Fact or Fiction: Revealing the Truth Behind Parasitic Diseases in Pets

Many parasites can transmit disease to your pet, but you may not always know when your furry pal has a parasitic infection. Parasites, like fleas, ticks, and mosquitoes are sneaky, and can transmit a wide variety of diseases to your pet, some of which may not cause obvious illness signs. Read our All Creatures Animal Hospital team’s guide to learn how to recognize parasitic disease illness signs in your pet, and how to protect them from these pests.

Pets’ parasitic disease signs

Parasites commonly bug our pets, and these pests are everywhere—outdoors and indoors—year-round. Pets’ most common parasitic diseases—and their signs—include:

  • Intestinal parasite infections — Roundworms, tapeworms, hookworms, whipworms, Giardia, and coccidia are among the most common intestinal parasites, and typically cause your pet diarrhea, vomiting, lethargy, weight loss, a poor hair coat, and a pot-bellied appearance. Sometimes, however, infected pets show no parasitic disease signs. Pets generally contract intestinal parasites from ingesting contaminated water or feces. 
  • Heartworm disease — An infected mosquito’s bite can transmit heartworm disease to your pet. These parasites travel to the blood vessels near your pet’s heart and lungs, causing an initial mild, persistent cough. As the disease progresses, your pet can become lethargic and exercise intolerant, and may develop a bloated abdomen caused by fluid buildup. Cats may have asthma-like signs—wheezing and difficulty breathing—and may also vomit, have diarrhea, or suddenly collapse.
  • Tick-borne illnesses — Ticks transmit many diseases—Lyme disease, anaplasmosis, ehrlichiosis, Rocky Mountain spotted fever, and more. Although these diseases are different, all tick-borne illnesses can cause many of the same vague illness signs—lameness, lethargy, fever, swollen lymph nodes, and abnormal bruising and bleeding.

Now that you are familiar with pets’ parasitic diseases and signs, determine whether the following statements are fact or fiction:

Fact or fiction: Parasites are only a threat to my pet during warm months

Fiction: Although parasites are more active during the warmer months, fleas, ticks, and mosquitoes can pop up any time the temperature is higher than 35 degrees. One mild winter day can expose your pet to a flea infestation, heartworm disease, Lyme disease, ehrlichiosis, anaplasmosis, and other tick-borne illnesses. Intestinal parasite eggs can hibernate and remain viable in the environment, and if your pet eats one of these parasite eggs, they can become infected any time of year, so ensure your pet receives their parasite prevention medication year-round.

Fact or fiction: I see no worms, so my pet must be parasite-free

Fiction: Many worm types are not visible or recognizable as worms, and can infect your pet. You may notice spaghetti-like roundworms in your pet’s stool, or rice-sized tapeworm segments in their fur, but most worms are microscopic, requiring special equipment for diagnosis. Hookworms and whipworms are two intestinal parasites that can cause diarrhea, vomiting, and weight loss, but they are extremely difficult—if not impossible—to spot without a microscope.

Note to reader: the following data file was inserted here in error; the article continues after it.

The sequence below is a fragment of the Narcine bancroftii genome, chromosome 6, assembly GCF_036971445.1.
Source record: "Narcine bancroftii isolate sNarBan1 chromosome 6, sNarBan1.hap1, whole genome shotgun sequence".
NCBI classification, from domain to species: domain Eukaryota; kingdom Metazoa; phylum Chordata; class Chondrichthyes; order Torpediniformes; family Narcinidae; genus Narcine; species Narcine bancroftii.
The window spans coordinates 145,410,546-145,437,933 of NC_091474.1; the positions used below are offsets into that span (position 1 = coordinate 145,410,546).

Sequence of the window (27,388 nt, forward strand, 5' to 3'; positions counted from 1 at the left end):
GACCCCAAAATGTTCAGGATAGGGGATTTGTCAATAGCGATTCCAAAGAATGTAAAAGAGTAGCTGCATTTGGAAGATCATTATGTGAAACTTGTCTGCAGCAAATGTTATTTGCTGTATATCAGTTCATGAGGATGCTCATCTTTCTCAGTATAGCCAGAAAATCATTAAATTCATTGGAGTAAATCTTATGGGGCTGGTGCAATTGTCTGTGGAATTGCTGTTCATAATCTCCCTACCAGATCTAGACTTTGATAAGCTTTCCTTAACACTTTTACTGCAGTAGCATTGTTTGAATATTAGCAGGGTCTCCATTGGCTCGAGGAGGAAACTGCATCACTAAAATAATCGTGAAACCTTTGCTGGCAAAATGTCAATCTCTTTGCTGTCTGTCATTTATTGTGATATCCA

Another worm you cannot observe is a heartworm, because these parasites live within the large blood vessels surrounding your pet’s heart and lungs. If the heartworm population reaches a high enough level, they can enter your pet’s heart.  

Because a microscope is necessary to spot intestinal worms and heartworms, your veterinarian will regularly check your pet’s stool and blood to spot an infection, and administer treatment before serious health issues occur.

Fact or fiction: Puppies and kittens are at an increased risk for parasitic diseases

Fact: Pets of all ages are at risk for parasitic diseases. Puppies and kittens can contract roundworm infections before birth or while nursing, because these intestinal worms can travel through the placenta or mother’s milk. In addition, puppies and kittens have weaker immune systems than adult pets, so they are more likely to experience severe illness from flea infestations, roundworms, hookworms, whipworms, Giardia, and coccidia. Because young pets are so susceptible to parasitic diseases, many parasite preventives have been developed to be safe for use in pets 6 to 8 weeks of age. 

Fact or fiction: My pet never leaves the house or yard, so they cannot contract parasites

Fiction: Although your pet may be a homebody, they can contract parasitic diseases. Fleas and ticks can hitch a ride on your pants leg, and enter your home to latch onto your pet. Mosquitoes can easily flit inside through open doors. In addition, you may inadvertently step in feces contaminated with intestinal parasite eggs, bringing these parasites inside your home, where your pet may ingest them. Also keep in mind that fleas, ticks, and parasite eggs can latch on to your dog, who can bring parasites inside your home, and affect your indoor-only cat, so protect all your pets from parasitic disease by ensuring they receive their year-round parasite prevention medicine.

Because pet parasites are so difficult to detect without our veterinary team performing specialized testing, bring in your furry pal, so we can check them for intestinal parasites, heartworms, fleas, and ticks. Contact our All Creatures Animal Hospital team for an appointment, and to pick up your pet’s parasite prevention medication.

By |2024-02-15T00:13:52+00:00November 22nd, 2022|Uncategorized|0 Comments

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